Guilty Gear Strive is Arc System Works’ upcoming sequel to Guilty Gear Xrd, which reinvigorated the series’ competitive scene as the first new entry in 12 years. The competitive community has a lot of expectations for Strive, and they haven’t been afraid to point out issues they’ve seen in early builds. Kotaku spoke to Guilty Gear Strive director Akira Katano for more details on how the studio plans to address these concerns. The game may look simple, Katano said, but it’s actually much deeper than its predecessors.
Guilty Gear is a series known for its intense and complicated combat systems. The pace can be imposing even for experienced fighting game players, not to mention beginners. Strive is attempting to change this in several ways, and many veteran competitors see the upcoming game’s new UI and updates to moves as an oversimplification of the series’ core concepts. Strive, Katano told Kotaku via email, is all about giving an “impression of simplicity” to draw players in before revealing “a level of depth previously unseen in the Guilty Gear series.”
“It’s not a simple game, as in having limited options or overly easy execution, at that deep level,” Katano explained. “We’re in the process of changing what made the prior games interesting into something both new and interesting. The style may be different, but we are putting in the effort to make it even more engaging than our previous titles.”
In theory, this sounds great, if a little rote. But from early showings, it’s clear that the folks in charge of Strive have simplified fundamental elements of the Guilty Gear formula.
Strive’s user interface is frankly pretty ugly, somehow both minimalist and obtrusive at the same time. An important aspect of Guilty Gear gameplay known as the R.I.S.C. gauge, which determines damage and hitstun scaling, is practically hidden. Katano said this was one of the most criticised aspects during public Strive showings and that the studio plans to show off an “improved” user interface this spring.
“We believe information that can affect the outcome of the match, including the R.I.S.C. level, should be easily understood at a glance,” Katano said. “Since Guilty Gear has a lot of gameplay mechanics that change your status throughout a match, we’ve been concerned that having all of these visible on screen makes the game look complicated to players. Our plan is to carefully avoid that, while also displaying everything necessary. We’ll be searching for the proper balance using everyone’s feedback.”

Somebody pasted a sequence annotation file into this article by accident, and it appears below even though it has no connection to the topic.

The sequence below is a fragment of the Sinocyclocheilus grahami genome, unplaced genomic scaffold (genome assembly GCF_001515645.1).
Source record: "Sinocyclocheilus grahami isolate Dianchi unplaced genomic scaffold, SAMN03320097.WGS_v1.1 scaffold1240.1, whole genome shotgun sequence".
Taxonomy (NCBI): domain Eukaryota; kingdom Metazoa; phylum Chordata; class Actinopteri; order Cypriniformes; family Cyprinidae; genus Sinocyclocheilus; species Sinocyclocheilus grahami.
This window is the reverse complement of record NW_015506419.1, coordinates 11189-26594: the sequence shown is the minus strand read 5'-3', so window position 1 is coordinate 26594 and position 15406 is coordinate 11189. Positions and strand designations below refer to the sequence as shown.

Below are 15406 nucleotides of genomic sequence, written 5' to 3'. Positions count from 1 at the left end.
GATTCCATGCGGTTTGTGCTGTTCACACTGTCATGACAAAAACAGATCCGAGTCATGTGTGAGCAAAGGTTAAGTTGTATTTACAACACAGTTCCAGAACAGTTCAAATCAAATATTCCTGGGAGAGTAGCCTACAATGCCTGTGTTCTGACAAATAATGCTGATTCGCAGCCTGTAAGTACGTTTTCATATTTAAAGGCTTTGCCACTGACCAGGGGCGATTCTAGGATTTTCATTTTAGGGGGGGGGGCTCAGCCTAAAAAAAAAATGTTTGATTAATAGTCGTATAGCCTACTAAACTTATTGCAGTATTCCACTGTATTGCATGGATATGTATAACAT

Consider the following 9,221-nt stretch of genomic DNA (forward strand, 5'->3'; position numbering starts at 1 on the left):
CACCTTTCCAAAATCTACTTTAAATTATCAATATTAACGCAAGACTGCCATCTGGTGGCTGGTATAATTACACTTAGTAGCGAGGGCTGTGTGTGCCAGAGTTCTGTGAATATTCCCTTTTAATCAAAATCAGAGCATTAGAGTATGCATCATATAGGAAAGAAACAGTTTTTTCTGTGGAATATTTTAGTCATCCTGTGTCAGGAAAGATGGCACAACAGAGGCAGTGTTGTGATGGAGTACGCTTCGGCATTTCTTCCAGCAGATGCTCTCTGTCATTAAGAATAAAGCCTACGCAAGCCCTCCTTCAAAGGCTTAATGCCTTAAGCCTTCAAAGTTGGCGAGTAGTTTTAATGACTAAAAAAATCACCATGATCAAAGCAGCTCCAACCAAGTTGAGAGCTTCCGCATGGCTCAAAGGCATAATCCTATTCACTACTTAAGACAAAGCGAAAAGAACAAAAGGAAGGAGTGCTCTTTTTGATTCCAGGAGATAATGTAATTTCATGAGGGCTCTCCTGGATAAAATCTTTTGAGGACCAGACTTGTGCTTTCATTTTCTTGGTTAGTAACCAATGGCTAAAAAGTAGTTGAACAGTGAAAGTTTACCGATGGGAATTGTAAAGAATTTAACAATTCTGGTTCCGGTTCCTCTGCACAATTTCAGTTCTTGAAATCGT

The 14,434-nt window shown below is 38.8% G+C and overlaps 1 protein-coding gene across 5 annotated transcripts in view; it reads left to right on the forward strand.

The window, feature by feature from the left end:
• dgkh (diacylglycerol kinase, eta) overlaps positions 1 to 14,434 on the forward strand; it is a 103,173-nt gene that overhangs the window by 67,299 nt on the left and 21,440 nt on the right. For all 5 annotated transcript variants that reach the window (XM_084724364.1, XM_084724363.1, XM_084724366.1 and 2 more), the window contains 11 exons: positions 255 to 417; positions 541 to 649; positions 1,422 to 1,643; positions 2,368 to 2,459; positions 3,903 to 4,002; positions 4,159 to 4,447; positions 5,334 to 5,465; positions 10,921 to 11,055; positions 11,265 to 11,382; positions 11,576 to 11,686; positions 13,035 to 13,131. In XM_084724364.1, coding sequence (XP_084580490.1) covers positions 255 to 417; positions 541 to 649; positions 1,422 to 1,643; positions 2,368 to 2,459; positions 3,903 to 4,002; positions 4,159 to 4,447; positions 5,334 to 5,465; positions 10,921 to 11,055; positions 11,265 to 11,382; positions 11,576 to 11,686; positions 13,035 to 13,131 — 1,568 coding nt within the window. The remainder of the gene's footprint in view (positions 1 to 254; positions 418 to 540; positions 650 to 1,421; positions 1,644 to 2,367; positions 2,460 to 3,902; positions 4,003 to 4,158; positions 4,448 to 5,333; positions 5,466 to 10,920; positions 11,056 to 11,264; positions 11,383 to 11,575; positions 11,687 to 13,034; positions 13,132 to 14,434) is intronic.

Katano also shared some context about Strive’s controversial changes to airdashing, which were first shown in a build at Evo Japan last month. Much like grounded dashing, airdashing is all about quickly closing the gap between you and an opponent. The airborne version serves a dual purpose in that it provides surprise attacks from above using what’s known as “instant airdashing.” This powerful technique allows players to perform an airdash soon after leaving the ground and is ubiquitous in anime-inspired fighting games like Guilty Gear.
Unlike previous installments, airdashing in Strive is very deliberate and obvious. There’s a clear “wind-up” animation before every airdash that creates a noticeable delay before the character shoots forward. It’s not all bad—characters can now perform attacks sooner while airdashing, creating interesting mixup opportunities—but the community is wary of anything that fundamentally changes the way Guilty Gear has been played in the past. Katano said this was all about making airdashes more “recognisable” to a wide variety of players.
“With the previous airdashes, it was difficult for players new to the series to imagine a way to deal with them,” Katano explained. “This was one reason why it was difficult for new players to get into the game. However, in order to both fix that problem and create a new element to the gameplay, we’ve made it so that you can change the trajectory of your air dash by altering the timing of your attack. This mechanic maintains the feel of a Guilty Gear game, and gives more strategic options than were available before.”
Players are also concerned about the issue of “netcode,” which has been a hot topic in the fighting game community as of late. Many fighting game players are calling for developers to finally adopt a technology known as “rollback netcode” for a smoother online experience. American studios like those behind Killer Instinct, Mortal Kombat, and Skullgirls have shifted to this framework for online multiplayer, but Japanese devs are noticeably dragging their feet.
Arc System Works has simply ignored the community’s calls for rollback netcode in the past, but players received a glimmer of hope when this technology was mentioned in questionnaires handed out during public Strive demonstrations. Katano was non-committal about the possibility of rollback netcode being used in the upcoming game during our conversation, but noted that he is aware players want it and said he considers worldwide enjoyment a necessary part of Strive’s success “even more than prior games.”
Guilty Gear Strive and its developers have a lot of responsibility on their shoulders. Fans of the series are diehard in their devotion and see Strive as an opportunity for the series to return to the forefront of fighting game competition. In many ways, Guilty Gear Xrd felt like a straightforward continuation of the rock-and-roll-inspired franchise despite arriving over a decade after the previous entry, but like The Rolling Stones flirting with disco, it’s clear that Arc System Works is dedicated to broadening its popular appeal with Strive.